Here, the Plaintiffs seek a TRO enjoining the Defendants' speech…. That request must be denied for several reasons….
First, the Plaintiffs have failed to establish that irreparable harm will likely result absent a TRO. The filings in this case are a matter of public record; none of the parties' papers have been filed under seal. Indeed, the Plaintiffs themselves attached to the Complaint the letters that contain the purportedly defamatory material. As a result, the allegedly false information the Defendants intend to convey to the SEC and other investors is already accessible to the public. It is unlikely, then, that further dissemination of this publicly available information would work irreparable harm on the Plaintiffs. Moreover, the Defendants represented at oral argument that NH Cohen, which received the July letters, has already disclosed the supposedly defamatory allegations to the Financial Industry Regulatory Authority. The Defendants also represented that, as a result of this disclosure, the SEC already has or will initiate an investigation into the allegations. These developments cast further doubt on the efficacy of Plaintiffs' attempt to demonstrate that future speech threatens irreparable harm.
Second, the Plaintiffs' request runs afoul of the "traditional maxim that equity will not enjoin a libel." This rule traces back to equity's traditional refusal "to exercise jurisdiction over a claim for defamation based on a prayer for injunctive relief." The rule now rests on additional considerations, primarily "the importance afforded to the constitutional protections of speech." Regardless of the rationale supporting the rule, "[t]he upshot is the same: a court of equity generally cannot issue an injunction in a defamation case."
The principle that equity will not enjoin a libel has special force in the context of pretrial requests for injunctive relief. Some American jurisdictions "have endorsed permanently enjoining a defendant from repeating speech found defamatory in an adversarial proceeding." Under this exception to the traditional rule, "once a judge or jury has made a final determination that the speech at issue is defamatory, the speech determined to be false may be enjoined."
I need not decide whether this Court may enjoin speech that has been adjudged defamatory after a full trial on the merits. Assuming such an injunction would be within the jurisdiction and power of equity, that is not the situation before me. Instead, the Plaintiffs ask me to temporarily enjoin future speech based solely on a finding that the Complaint pleads a colorable claim for defamation or trade libel. Colorability, in the TRO context, requires only that the claim not be frivolous; if a plaintiff pleads a non-frivolous claim of wrongful conduct and shows a threat of resulting imminent irreparable harm, a TRO may issue. A finding that the plaintiff's claim is likely to prevail is not required. In my view, to enjoin speech upon such a showing would amount to an unconstitutional prior restraint.
When an injunction against speech is entered before a full trial on the merits, "it is almost always treated as an unconstitutional prior restraint." [Text from footnote moved: [See] Balboa Island Vill. Inn, Inc. v. Lemen (Cal. 2007) ("[P]reventing a person from speaking or publishing something that, allegedly, would constitute a libel if spoken or published is far different from issuing a posttrial injunction after a statement that already has been uttered has been found to constitute defamation. Prohibiting a person from making a statement or publishing a writing before that statement is spoken or the writing is published is far different from prohibiting a defendant from repeating a statement or republishing a writing that has been determined at trial to be defamatory and, thus, unlawful. This distinction is hardly novel.").] The reason is straightforward: while such an injunction is in force, it "restrain[s] even speech that may ultimately prove to be protected." [Text from footnote moved: See Pittsburgh Press Co. v. Pittsburgh Comm'n on Human Relations (1973) ("The special vice of a prior restraint is that communication will be suppressed, either directly or by inducing excessive caution in the speaker, before an adequate determination that it is unprotected by the First Amendment.").]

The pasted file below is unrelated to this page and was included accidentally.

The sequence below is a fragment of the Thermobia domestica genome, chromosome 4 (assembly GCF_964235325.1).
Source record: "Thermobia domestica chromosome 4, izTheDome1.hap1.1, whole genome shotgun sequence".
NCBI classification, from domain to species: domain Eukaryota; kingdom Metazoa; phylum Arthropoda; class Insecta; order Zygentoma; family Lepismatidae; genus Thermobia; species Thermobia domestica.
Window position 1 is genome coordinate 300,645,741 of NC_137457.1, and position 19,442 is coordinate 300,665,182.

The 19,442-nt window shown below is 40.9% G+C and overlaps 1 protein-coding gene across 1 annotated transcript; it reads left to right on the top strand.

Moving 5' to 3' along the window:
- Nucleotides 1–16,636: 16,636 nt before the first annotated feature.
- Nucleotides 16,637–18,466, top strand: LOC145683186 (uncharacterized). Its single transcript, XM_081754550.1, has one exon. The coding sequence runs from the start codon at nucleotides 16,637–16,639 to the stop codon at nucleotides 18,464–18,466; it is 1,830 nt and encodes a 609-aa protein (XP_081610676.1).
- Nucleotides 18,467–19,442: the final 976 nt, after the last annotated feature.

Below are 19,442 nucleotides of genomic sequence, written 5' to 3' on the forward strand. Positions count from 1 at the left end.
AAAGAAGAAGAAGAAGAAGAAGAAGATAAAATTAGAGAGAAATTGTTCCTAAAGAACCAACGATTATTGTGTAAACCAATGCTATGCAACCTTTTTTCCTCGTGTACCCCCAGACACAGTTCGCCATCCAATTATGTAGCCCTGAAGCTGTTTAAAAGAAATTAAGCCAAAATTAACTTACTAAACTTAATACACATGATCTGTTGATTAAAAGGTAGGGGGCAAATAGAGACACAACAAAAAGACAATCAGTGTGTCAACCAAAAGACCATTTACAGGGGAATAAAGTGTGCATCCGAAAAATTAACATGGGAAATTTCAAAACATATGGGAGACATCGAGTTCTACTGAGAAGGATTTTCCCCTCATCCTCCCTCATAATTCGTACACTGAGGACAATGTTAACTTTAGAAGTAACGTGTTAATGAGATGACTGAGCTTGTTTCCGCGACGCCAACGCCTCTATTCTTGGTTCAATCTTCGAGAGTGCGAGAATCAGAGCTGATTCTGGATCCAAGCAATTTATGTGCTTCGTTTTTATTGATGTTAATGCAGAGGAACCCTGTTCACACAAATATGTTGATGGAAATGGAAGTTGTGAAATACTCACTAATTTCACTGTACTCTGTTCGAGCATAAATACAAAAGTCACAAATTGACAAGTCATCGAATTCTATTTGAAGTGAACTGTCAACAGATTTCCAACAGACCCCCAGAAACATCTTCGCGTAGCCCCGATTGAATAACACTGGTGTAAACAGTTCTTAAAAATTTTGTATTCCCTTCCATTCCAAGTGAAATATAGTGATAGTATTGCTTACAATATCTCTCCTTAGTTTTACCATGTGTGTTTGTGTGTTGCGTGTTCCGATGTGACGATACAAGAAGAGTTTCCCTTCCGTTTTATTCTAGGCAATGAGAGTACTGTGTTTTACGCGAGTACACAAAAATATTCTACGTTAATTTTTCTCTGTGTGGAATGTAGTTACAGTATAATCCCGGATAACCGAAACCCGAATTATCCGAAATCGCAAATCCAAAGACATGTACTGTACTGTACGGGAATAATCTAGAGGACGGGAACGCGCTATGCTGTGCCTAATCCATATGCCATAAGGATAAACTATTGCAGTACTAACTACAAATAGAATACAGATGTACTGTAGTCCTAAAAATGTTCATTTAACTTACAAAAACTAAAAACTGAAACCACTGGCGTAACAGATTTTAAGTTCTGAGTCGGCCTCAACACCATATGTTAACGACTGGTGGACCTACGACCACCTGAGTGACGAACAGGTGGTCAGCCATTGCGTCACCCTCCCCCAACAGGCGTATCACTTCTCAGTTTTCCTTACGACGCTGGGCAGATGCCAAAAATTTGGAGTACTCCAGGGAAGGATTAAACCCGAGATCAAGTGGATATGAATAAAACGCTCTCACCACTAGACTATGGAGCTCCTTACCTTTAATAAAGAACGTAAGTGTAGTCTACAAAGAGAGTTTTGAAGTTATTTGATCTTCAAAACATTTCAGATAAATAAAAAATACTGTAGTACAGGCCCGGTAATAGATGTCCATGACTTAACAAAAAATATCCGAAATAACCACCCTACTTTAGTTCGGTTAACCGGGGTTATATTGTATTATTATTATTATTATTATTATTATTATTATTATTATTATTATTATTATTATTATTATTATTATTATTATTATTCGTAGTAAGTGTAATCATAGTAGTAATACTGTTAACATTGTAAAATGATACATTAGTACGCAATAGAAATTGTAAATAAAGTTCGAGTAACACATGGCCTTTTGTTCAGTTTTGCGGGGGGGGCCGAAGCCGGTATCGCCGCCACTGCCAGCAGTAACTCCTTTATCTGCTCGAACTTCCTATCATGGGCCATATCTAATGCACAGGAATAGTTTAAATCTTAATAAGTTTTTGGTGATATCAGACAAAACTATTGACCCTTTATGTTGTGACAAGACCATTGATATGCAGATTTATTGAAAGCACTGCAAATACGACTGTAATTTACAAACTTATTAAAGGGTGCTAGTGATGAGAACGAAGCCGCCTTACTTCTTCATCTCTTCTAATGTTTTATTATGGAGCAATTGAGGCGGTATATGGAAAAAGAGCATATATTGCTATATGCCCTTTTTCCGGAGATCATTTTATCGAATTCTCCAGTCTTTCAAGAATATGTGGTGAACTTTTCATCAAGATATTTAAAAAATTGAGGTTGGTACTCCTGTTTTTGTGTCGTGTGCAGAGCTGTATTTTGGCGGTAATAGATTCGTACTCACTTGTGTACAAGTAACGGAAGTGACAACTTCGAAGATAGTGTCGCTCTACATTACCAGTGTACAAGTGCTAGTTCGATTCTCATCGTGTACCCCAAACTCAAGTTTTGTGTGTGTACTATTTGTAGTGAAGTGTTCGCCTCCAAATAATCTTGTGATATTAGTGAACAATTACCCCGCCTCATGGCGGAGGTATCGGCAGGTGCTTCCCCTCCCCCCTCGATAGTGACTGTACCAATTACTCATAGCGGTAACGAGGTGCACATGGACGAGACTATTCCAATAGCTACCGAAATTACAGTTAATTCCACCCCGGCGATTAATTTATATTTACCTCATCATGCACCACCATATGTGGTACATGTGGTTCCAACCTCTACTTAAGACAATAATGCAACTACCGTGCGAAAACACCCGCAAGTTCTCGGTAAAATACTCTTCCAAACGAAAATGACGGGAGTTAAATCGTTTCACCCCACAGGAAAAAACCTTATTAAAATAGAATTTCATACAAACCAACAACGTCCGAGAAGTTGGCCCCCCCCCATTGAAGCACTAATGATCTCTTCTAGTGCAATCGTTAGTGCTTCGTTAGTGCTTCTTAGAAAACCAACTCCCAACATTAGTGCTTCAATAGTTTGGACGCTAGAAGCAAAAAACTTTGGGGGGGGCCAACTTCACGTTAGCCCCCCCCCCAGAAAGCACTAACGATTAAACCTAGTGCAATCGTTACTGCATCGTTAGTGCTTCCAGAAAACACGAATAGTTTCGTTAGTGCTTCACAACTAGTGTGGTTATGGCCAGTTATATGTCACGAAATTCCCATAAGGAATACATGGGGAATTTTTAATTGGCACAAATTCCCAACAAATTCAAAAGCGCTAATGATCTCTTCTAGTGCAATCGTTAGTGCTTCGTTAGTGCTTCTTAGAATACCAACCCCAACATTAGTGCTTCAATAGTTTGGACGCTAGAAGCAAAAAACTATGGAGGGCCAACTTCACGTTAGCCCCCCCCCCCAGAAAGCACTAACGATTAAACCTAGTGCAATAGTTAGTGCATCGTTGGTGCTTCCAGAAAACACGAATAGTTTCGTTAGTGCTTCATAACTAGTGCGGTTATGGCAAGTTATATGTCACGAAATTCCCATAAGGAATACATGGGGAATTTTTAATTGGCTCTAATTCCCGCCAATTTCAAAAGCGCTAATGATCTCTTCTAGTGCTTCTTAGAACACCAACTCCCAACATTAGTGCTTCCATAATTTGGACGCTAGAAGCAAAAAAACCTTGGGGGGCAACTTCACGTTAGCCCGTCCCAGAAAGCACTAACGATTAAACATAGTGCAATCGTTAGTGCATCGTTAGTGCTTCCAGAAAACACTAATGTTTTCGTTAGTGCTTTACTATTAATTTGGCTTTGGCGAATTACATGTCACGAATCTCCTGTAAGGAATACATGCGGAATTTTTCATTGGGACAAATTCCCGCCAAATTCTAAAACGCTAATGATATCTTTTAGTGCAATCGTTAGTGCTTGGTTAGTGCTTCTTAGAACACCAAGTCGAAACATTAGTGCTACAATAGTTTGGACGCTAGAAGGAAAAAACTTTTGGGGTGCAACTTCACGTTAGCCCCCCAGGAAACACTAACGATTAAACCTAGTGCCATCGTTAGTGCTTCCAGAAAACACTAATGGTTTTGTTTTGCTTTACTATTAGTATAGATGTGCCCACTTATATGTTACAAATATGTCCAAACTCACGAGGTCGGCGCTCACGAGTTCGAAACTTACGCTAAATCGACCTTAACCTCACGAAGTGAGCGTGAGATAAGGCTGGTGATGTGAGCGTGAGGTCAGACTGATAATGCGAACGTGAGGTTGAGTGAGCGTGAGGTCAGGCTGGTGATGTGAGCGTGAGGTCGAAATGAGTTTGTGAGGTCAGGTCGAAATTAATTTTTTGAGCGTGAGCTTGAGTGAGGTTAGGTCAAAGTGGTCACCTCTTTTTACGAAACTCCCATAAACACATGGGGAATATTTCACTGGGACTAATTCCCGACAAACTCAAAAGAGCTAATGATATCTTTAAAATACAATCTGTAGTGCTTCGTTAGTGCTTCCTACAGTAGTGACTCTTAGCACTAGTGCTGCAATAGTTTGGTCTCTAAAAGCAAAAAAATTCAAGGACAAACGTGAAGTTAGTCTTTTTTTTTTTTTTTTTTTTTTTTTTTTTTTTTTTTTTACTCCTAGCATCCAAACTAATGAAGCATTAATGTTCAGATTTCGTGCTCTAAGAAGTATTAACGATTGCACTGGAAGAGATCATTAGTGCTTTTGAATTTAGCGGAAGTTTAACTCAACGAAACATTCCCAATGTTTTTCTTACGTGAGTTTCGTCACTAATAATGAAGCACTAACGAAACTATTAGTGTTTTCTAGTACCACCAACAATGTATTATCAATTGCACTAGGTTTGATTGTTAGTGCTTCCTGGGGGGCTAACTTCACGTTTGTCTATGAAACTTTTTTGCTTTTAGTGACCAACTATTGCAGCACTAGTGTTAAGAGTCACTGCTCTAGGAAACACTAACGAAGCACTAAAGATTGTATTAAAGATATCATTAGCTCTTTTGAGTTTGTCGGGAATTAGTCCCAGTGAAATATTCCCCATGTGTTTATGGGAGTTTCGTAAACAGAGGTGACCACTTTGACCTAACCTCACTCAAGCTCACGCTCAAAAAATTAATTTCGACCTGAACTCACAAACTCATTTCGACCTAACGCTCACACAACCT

Likewise, "since preliminary injunctions are often easier to get than final determinations on the merits and are granted based on less evidence and less deliberation, the danger that the court will get it wrong and mistakenly restrict protected speech is even greater." Thus, "[i]n all but the most exceptional circumstances, an injunction restricting speech pending final resolution of constitutional concerns is impermissible." This rationale applies with equal force to First Amendment protections as well as the protections of speech and press found in the Delaware Constitution. Indeed, the Delaware Constitution appears to explicitly prohibit prior restraints, providing that "any citizen may print on any subject, being responsible for the abuse of that liberty."
Here, it is unclear whether the speech the Defendants propose to engage in is constitutionally unprotected defamation. At oral argument, the Defendants vigorously disputed the Plaintiffs' contention that their threat, or promise, to speak was intended as coercive or retaliatory, or their words false. The record in this case is sparse, and neither side has taken any discovery. Again, the standard for evaluating the Plaintiffs' claims at this stage—colorability—is exceedingly easy to satisfy; it requires only that a plaintiff state "a non-frivolous cause of action."
Thus, it may turn out that, contrary to the allegations in the Complaint, the accusations against Blatt are true, and that the Defendants did not use those accusations to extort concessions from the Plaintiffs. In that case, a TRO enjoining the Defendants from repeating the allegations about Blatt to other parties would have the effect of forbidding the Defendants from engaging in constitutionally protected speech. The rule against speech restraints prior to a merits determination is designed to address precisely this situation. Accordingly, even if the Plaintiffs could state a colorable claim for defamation and demonstrate a likelihood of imminent, irreparable harm, they would not be entitled to the TRO they seek….
Finally, I note an additional consideration. At oral argument, it appeared that a primary concern of the Plaintiffs is to prevent the Defendants from making the purportedly defamatory allegations to the SEC…. Although I need not decide the question here, I assume that the Defendants are at least conditionally privileged to reveal these allegations to the SEC….[T]he possibility that the statements the Defendants wish to make to the SEC are privileged weighs against entry of the TRO….